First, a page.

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Sharon Thesen: Westwords

APRIL 1958

For weeks we'd been waiting for the day
we could watch Ripple Rock blow up on TV

It sat on stick legs in the living room
& every week I watched my favorites
I Love Lucy and Bishop Fulton J. Sheen

I loved Lucy too, more than Ricky did; from her
I would never demand an explanation, I would never
burst in the door wagging my finger ­

She always had good intentions but things
would get out of control; her battle
was with the intransigence of the material world

& so was Bishop Fulton J. Sheen's

On the screen were the ordinary waters of Seymour Narrows,
a voice narrating the history of Ripple Rock
­ a twin-peaked underwater mountain ­
and bemoaning the ships, boats & Sunday
pleasure craft it had wrecked. Enough was enough, "Old Rip" had to go.
Dynamite was corded into shafts both vertical
and horizontal from nearby apologetic Maud Island.

You couldn't see Ripple Rock, that was the problem. But
like Communism treacherous
currents and tides revealed too late where it lay
only nine feet below surface at low tide. Ripple Rock in the
church hall, Ripple Rock in the highball, Ripple Rock
in the square-dance call.

We gazed upon the face of the deep.

A swirl of current flowed around the sleeping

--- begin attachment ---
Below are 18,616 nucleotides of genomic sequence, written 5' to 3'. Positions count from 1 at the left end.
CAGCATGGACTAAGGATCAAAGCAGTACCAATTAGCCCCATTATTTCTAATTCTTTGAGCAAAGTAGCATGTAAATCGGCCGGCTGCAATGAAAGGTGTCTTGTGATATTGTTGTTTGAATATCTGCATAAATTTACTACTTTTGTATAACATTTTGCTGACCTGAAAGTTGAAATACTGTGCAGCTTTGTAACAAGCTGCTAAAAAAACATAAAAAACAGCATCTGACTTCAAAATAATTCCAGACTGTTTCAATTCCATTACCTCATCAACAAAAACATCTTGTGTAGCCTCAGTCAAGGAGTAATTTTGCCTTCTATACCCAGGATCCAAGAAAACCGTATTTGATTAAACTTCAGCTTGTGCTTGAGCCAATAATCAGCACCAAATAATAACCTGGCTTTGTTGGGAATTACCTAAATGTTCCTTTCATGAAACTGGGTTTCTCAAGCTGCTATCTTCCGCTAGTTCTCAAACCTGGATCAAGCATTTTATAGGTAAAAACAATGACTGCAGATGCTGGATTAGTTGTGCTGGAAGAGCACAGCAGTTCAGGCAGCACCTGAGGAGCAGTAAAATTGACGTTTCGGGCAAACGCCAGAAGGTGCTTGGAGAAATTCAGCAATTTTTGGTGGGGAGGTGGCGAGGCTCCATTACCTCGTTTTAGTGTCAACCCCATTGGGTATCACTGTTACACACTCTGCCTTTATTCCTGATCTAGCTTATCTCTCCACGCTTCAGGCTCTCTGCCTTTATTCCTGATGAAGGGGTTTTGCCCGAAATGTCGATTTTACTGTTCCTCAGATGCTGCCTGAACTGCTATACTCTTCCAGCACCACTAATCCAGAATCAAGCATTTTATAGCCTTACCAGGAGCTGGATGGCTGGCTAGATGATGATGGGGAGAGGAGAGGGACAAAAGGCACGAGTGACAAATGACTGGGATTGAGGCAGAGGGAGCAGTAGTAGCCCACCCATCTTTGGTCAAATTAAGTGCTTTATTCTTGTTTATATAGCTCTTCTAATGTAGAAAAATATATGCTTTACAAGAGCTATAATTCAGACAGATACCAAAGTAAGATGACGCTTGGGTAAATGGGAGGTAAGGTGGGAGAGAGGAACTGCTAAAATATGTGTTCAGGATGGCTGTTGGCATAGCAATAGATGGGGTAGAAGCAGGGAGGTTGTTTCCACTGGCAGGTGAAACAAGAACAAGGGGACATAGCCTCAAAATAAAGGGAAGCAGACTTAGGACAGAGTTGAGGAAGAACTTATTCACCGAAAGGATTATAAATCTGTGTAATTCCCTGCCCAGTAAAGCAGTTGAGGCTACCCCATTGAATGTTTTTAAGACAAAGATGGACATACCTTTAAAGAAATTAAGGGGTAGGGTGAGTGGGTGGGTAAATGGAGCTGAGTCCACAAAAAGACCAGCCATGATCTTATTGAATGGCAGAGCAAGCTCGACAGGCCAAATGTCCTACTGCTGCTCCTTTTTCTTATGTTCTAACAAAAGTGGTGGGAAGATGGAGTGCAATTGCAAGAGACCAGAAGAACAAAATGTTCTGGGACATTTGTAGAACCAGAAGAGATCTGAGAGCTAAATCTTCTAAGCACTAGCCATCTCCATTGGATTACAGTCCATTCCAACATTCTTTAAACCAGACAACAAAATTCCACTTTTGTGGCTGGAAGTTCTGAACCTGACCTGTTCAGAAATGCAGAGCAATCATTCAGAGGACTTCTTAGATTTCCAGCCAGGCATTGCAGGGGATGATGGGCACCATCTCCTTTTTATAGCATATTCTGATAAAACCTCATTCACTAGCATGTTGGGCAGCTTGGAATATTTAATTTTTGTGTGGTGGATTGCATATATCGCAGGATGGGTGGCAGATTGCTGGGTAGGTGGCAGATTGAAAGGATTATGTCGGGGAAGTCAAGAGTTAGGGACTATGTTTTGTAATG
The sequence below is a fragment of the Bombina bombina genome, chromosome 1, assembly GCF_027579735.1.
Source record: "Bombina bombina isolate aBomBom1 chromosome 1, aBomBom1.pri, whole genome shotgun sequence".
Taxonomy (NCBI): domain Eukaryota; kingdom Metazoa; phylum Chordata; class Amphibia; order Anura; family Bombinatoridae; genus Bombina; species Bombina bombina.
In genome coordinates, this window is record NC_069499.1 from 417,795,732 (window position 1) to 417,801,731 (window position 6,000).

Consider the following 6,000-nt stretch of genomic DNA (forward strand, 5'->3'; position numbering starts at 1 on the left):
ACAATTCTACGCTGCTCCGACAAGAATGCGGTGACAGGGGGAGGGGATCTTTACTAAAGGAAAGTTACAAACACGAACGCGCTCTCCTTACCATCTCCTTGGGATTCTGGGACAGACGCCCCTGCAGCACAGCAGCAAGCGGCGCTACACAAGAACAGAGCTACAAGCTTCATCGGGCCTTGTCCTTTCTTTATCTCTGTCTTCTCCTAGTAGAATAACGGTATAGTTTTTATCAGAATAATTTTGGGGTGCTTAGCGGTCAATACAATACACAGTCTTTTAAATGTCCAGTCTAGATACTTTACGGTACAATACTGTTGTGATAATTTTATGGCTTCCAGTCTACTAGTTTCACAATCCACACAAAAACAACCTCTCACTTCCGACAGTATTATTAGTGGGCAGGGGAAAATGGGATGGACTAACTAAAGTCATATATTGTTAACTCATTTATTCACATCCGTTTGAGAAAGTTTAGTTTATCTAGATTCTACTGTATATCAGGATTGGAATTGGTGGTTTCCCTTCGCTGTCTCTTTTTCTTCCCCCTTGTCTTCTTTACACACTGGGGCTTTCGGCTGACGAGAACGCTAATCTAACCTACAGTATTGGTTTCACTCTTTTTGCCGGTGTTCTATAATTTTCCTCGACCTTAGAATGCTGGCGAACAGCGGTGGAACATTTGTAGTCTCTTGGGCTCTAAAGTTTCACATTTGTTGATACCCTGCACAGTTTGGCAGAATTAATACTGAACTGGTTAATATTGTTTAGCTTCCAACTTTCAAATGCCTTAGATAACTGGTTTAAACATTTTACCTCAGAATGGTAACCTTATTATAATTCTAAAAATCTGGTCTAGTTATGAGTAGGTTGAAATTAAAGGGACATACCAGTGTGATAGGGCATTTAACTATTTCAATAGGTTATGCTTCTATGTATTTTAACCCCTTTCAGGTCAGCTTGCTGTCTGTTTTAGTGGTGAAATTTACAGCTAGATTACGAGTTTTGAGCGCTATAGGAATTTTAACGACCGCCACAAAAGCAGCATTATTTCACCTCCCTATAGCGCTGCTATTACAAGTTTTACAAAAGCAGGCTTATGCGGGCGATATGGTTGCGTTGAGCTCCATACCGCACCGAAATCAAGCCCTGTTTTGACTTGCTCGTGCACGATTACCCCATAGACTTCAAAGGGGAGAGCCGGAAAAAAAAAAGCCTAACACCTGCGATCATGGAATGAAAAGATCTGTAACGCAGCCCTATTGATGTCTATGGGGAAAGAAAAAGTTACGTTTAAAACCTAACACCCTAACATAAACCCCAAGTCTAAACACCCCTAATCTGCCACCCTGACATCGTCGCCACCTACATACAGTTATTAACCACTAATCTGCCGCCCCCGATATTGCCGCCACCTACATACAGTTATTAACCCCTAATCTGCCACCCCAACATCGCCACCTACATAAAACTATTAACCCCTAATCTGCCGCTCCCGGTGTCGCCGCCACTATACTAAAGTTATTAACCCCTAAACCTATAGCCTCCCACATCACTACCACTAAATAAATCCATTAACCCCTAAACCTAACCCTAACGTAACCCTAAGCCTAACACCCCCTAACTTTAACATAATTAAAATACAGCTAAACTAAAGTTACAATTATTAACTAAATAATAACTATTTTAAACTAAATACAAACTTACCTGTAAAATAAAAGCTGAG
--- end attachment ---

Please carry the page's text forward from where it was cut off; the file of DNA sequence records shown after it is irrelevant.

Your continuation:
innocent peaks of the underwater mountain. Innocent as Lucy
dead to the world in her big pyjamas, hair in curlers,
cold cream on her face

a tiny moment of nothing ­ a cracking roar ­
an endless excessive fireworks spewing of rock, dust, smoke ­

and then the bits & pieces of Ripple Rock
began soundlessly to fall back down into the Narrows
& sadness befell us for the undersea
mountaintop destroyed for our own good.


The big transport trucks had to be lashed
to hooks in the walls of the hull down below

our cars crammed in down there together also
all facing the same direction
like soldiers quietly inside the Trojan Horse

for passage across Hecate Strait one hundred
miles over shallow nasty seas to Skidegate

seven hours, what is an hour to a gull or
a killer whale but to us there were seven
as horizons disappeared and reappeared

& despite daylight the rooms of the vessel
were dim & some of the passengers dozed in staterooms
& others in the corridors

the boat felt old, in the hands of lunatics or ghost
mariners from an unknown narrative, it would be a wonder

if we ever arrived or returned from this return trip

so I wasn't surprised she veered off course
toward her destiny at midnight with an isle called Gil
that breached that very hull that held the quiet autos below
in a trance between her bones that tilt and settle deeper still.

Sharon Thesen is a poet, editor, and writer who was based in Vancouver, BC, before coming to UBC Okanagan in 2005. She is the author of seven books of poetry, soon to be eight with the publication of her latest book, The Good Bacteria, in 2006. Sharon has been involved in the Canadian and Vancouver poetry scene for many years. As an editor, she has published two editions of The New Long Poem Anthology, a Governor-General's Award-winning edition of Phyllis Webb's poetry, and, from 2001 to 2005, the literary and visual arts magazine The Capilano Review. She co-edited, with Ralph Maud, a volume of correspondence between the poet Charles Olson and the book designer Frances Boldereff entitled Charles Olson and Frances Boldereff: A Modern Correspondence. She is also interested in the aesthetics of theological and mystical writings by women, as well as psychoanalysis and ecology. She is married, with one son and one stepson. She lives in Lake Country.

Wild Blue Yonder at Thursday Express